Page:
FAA reorganizing modernization efforts

The Federal Aviation Administration has taken steps to give its air traffic control modernization a boost by reorganizing the units conducting the various projects under one bureau, the General Accounting Office said today.

FAA has grouped its offices related to modernization, including air traffic and research and acquisitions, under the new Air Traffic Organization and in August selected a chief operating officer, Russ Chew, to manage it.

'Implementing the ATO brings together the main players in modernization,' Gerald Dillingham, GAO's director of physical infrastructure issues, told lawmakers on the House Transportation and Infrastructure Committee's Subcommittee on Aviation. Previously, FAA offices operated in stovepipes, often pushing their own agendas and working at cross-purposes, Dillingham said.

The FAA will officially unveil the Air Traffic Organization and its management objectives under Chew next week, said Charlie Keegan, FAA's associate administrator for research and acquisitions.

At the same time, FAA is acting on recommendations from GAO and the Transportation Department's Inspector General to evaluate one of its major modernization programs, the Standard Terminal Automation Replacement System.

Mitre Corp. of Bedford, Mass., is reviewing the effectiveness of a full STARS deployment versus a mixed deployment of STARS and an interim system, the Common Automated Radar Terminal. Mitre will complete the study in November (Click for Oct. 23 GCN story)

'Full STARS deployment remains our preferred option, because it provides better service and will also significantly reduce maintenance costs in the long run. However, we do not yet know if it is the most cost-effective option,' Keegan said.

STARS is an open-architecture system that combines data from multiple radar systems to create an enhanced view of aircraft and weather on high-resolution color displays. Common ARTS is a bridge technology that FAA has deployed at 11 sites until STARS becomes available to controllers nationwide.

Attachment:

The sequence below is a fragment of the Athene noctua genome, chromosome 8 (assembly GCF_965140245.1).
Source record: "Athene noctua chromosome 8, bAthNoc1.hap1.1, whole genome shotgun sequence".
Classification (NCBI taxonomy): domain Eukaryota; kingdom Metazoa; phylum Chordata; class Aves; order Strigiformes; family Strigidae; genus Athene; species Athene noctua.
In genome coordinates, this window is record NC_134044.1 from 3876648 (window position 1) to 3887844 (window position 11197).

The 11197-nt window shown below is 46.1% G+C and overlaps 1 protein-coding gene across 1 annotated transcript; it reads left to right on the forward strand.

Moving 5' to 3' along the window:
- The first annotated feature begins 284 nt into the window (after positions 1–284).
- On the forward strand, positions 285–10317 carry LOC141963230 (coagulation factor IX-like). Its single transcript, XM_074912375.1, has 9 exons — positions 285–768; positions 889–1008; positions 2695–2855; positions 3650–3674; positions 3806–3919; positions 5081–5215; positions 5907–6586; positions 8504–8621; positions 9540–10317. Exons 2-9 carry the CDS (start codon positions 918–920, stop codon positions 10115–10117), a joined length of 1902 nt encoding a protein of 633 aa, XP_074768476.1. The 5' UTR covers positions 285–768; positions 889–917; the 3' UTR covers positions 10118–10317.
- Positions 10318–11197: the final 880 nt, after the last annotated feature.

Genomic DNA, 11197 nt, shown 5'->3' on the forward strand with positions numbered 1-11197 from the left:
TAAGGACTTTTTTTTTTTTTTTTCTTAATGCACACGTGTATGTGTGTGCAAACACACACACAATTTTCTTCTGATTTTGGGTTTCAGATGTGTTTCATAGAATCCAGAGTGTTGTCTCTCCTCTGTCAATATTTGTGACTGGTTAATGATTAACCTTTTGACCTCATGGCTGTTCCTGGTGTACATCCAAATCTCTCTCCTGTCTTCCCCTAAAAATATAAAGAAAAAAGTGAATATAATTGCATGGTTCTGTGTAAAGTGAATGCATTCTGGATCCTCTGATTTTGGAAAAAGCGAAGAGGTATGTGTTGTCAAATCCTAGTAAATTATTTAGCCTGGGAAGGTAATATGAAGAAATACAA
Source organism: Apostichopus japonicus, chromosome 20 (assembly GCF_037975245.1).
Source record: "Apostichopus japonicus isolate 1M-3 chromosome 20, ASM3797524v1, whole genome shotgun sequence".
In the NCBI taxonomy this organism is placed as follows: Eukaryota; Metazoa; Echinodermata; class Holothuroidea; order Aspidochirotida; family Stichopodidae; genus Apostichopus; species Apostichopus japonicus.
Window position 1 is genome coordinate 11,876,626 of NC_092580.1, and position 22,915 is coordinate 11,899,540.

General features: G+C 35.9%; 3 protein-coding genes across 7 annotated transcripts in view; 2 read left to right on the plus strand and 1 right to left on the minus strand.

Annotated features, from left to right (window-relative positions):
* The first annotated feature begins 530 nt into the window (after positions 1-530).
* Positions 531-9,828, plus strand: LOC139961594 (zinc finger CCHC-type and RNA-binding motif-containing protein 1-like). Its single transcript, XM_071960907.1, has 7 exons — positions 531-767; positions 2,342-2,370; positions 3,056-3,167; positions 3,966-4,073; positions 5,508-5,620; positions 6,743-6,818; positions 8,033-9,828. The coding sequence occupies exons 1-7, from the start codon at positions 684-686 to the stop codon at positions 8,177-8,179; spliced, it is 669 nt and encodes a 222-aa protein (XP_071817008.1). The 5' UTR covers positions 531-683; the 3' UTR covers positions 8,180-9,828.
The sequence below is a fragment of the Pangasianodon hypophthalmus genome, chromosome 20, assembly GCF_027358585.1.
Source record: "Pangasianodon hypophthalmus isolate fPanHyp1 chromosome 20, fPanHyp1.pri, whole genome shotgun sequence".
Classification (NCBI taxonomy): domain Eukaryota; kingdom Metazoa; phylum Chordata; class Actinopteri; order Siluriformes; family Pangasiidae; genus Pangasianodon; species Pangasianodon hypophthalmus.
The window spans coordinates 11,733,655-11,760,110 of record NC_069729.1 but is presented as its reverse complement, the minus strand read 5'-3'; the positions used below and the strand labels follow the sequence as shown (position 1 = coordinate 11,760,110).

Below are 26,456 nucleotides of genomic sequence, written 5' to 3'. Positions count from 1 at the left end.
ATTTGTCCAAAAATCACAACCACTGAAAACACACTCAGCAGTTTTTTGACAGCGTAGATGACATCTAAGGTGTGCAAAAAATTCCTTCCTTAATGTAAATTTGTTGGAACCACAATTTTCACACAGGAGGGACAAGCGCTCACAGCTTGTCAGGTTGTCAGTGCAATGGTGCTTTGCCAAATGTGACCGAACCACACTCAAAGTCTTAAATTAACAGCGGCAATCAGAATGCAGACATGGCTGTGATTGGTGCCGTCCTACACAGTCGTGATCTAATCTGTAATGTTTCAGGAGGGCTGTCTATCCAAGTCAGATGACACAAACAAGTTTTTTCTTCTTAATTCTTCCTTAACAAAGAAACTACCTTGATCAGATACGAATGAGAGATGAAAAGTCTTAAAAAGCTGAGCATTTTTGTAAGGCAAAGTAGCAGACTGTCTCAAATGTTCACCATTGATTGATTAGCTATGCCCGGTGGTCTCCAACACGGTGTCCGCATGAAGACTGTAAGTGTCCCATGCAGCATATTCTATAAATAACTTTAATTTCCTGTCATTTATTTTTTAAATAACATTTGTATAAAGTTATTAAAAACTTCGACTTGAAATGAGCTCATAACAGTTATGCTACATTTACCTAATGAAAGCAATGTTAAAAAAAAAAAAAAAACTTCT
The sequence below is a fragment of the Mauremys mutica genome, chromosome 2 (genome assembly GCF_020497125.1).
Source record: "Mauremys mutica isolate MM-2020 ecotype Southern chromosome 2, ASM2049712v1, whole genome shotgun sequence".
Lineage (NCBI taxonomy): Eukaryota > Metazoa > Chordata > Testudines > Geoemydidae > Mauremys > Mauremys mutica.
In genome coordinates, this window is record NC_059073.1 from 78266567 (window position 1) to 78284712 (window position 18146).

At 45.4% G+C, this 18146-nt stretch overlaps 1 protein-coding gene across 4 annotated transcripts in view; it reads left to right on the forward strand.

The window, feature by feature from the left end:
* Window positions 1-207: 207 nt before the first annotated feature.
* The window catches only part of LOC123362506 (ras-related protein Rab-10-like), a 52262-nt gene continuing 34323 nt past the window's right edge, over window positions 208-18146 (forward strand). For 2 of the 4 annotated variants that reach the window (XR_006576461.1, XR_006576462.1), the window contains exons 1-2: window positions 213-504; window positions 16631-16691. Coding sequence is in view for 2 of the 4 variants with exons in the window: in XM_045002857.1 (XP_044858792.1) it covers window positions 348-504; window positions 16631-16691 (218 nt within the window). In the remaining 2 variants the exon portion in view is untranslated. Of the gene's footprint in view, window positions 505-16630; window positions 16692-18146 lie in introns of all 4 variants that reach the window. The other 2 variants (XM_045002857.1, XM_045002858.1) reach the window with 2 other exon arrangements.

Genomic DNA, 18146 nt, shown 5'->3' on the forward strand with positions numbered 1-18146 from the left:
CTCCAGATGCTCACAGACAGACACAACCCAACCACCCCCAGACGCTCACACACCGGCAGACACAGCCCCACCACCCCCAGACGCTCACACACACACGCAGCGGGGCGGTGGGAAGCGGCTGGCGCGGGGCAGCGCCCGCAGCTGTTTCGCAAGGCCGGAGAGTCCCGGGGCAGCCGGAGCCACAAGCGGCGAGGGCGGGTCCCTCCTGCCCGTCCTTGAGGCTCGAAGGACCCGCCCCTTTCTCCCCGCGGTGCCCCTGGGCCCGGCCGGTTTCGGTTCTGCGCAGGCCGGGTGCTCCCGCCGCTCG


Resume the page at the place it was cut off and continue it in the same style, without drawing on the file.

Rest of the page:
FAA still cannot assure that its cost estimates for development and deployment of STARS at 74 airports are reliable because it lacks accurate data on costs and progress, Dillingham said.

The accuracy of estimates takes on more importance as FAA begins its next-generation communications modernization project and the En Route Automation Replacement Modernization to equip controllers directing high-altitude traffic with new hardware and software, Dillingham said.

Despite progress, the agency must further improve management controls, Dillingham said, such as:

  • Complete its enterprise architecture, which makes clear interrelationships among the national airspace systems and the technical standards to which systems must comply, and use the enterprise architecture to manage change

  • strengthen its IT investment management process by setting up procedures to evaluate projects after they have been put in place to determine lessons learned

  • implement a cost-accounting system that complies with federal standards.




  • About the Author

    Mary Mosquera is a reporter for Federal Computer Week.

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